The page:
Wednesday, 8 February 2012

Of flowers and Ravens

I have just spent a most enjoyable and informative hour watching 'Bees, Butterflies and Blooms' on BBC2, presented by Sarah Raven. The aim of the programme (and series) was/is to highlight the plight of Britain's wild flowers - not only the fact that their decline is one that is an aesthetic loss to us, but more importantly the worry that our insect population are in freefall and that this in turn reduces the number of pollinators of many of our important crops.

It was a joy to see flower-filled meadows and actually have a botanist, on prime-time television, showing off the delights that such places harbour. I was immediately reminded to plug Sarah's latest book (pictured left). You could at first mistake it as nothing but a coffee-table book, but you would be wrong. Inside you will find stunning photography, particularly the habitat spread shots that will leave you looking deep into them for several minutes before being enticed away to read the individual species accounts, that are packed with useful information and personal observation. Sarah comes from botanical stock. Her father, John, was a well-known botanist who was co-author of one of my favourite botanical books, the New Naturalist volume 'Mountain Flowers'.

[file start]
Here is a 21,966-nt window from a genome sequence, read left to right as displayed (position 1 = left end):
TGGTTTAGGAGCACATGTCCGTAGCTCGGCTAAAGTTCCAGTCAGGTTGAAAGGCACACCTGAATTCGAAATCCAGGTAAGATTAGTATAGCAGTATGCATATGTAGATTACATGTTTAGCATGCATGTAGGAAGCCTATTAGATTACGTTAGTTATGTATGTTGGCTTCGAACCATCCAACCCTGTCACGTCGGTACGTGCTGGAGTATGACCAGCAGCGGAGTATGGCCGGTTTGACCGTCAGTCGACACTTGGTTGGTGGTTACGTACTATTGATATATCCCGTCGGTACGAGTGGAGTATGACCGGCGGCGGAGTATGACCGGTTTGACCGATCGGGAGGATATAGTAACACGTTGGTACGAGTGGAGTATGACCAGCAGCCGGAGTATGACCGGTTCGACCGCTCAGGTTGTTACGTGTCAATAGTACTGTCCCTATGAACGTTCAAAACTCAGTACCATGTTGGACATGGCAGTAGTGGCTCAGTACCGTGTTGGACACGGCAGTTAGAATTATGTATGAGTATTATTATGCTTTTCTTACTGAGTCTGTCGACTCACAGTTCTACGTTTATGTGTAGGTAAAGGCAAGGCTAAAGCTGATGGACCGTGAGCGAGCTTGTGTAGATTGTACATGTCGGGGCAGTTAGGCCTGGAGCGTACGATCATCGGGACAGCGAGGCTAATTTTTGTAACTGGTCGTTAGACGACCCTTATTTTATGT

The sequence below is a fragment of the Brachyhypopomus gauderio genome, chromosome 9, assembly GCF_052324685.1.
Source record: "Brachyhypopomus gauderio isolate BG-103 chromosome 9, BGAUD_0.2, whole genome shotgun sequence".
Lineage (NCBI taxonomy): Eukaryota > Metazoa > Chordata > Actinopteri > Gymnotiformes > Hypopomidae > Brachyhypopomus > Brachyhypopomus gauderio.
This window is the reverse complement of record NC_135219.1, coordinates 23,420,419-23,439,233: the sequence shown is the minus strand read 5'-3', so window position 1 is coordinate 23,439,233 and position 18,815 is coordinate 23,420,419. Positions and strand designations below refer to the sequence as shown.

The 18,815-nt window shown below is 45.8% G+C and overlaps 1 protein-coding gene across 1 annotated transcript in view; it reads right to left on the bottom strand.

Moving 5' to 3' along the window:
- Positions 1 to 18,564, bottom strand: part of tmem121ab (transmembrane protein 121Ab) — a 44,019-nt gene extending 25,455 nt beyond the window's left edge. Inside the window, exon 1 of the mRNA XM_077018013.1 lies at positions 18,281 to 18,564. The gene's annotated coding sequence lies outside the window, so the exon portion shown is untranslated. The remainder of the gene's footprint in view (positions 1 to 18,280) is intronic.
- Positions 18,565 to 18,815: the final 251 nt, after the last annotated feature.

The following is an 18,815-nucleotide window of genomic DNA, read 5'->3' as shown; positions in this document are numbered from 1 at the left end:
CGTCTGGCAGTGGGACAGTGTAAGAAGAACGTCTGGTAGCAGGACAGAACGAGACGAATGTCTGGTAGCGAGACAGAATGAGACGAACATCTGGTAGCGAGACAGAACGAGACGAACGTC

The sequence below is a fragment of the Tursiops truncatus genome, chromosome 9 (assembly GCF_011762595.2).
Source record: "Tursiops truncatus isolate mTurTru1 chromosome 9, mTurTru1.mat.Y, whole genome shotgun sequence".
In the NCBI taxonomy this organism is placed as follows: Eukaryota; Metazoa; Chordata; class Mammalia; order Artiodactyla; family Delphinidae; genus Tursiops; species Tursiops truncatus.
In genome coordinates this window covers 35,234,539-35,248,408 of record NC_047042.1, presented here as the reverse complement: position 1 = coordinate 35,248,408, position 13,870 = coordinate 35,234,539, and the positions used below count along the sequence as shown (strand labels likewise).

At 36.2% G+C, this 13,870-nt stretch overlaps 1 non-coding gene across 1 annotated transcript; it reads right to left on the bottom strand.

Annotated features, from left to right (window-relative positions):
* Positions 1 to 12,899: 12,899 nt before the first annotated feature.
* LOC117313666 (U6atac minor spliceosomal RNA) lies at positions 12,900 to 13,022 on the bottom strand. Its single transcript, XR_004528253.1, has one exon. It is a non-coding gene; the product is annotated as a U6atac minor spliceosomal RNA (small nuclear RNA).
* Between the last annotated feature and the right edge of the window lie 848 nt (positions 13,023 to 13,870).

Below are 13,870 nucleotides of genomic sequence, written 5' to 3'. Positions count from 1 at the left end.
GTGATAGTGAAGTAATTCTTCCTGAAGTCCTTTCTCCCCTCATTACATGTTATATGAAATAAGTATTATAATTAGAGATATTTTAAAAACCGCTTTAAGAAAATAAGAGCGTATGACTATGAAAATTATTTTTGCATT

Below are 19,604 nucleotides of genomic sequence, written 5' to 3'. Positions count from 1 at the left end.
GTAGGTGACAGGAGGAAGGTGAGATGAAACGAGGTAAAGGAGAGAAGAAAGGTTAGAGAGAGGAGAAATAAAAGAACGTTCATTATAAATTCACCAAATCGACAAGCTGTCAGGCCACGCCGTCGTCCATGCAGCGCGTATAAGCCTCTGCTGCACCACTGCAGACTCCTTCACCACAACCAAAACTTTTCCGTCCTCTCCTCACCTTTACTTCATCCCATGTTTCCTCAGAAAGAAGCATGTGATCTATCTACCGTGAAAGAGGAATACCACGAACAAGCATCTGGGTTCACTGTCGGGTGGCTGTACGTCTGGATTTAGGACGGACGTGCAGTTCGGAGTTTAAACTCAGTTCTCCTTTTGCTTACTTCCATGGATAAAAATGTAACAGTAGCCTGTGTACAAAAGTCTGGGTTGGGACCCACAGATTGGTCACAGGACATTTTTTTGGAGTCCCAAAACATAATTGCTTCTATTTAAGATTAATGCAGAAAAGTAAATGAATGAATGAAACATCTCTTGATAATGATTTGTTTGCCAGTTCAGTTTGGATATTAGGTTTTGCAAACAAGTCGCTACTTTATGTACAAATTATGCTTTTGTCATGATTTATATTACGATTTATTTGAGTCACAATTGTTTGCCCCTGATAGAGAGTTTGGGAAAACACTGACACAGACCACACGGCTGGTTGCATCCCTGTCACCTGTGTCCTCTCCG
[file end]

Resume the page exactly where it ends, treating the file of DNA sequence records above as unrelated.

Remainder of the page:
There is a lot that we can all do to help the plight of wild flowers and the insects that rely on them, and that is what this series is all about. No doubt tonights programme will be on 'catch-up' but if you don't have one of those new-fangled boxes plugged into your television set, then make sure that you watch next week's offering. If you are interested in wildlife then you really ought to...


  1. I watched it, Steve and thoroughly enjoyed it. And that was because it touched on a subject close to home, rather than the norm of programmes about exotic species from overseas.

  2. Good point Dean, it made a change from a camera shoved right up a Polar Bear's backside...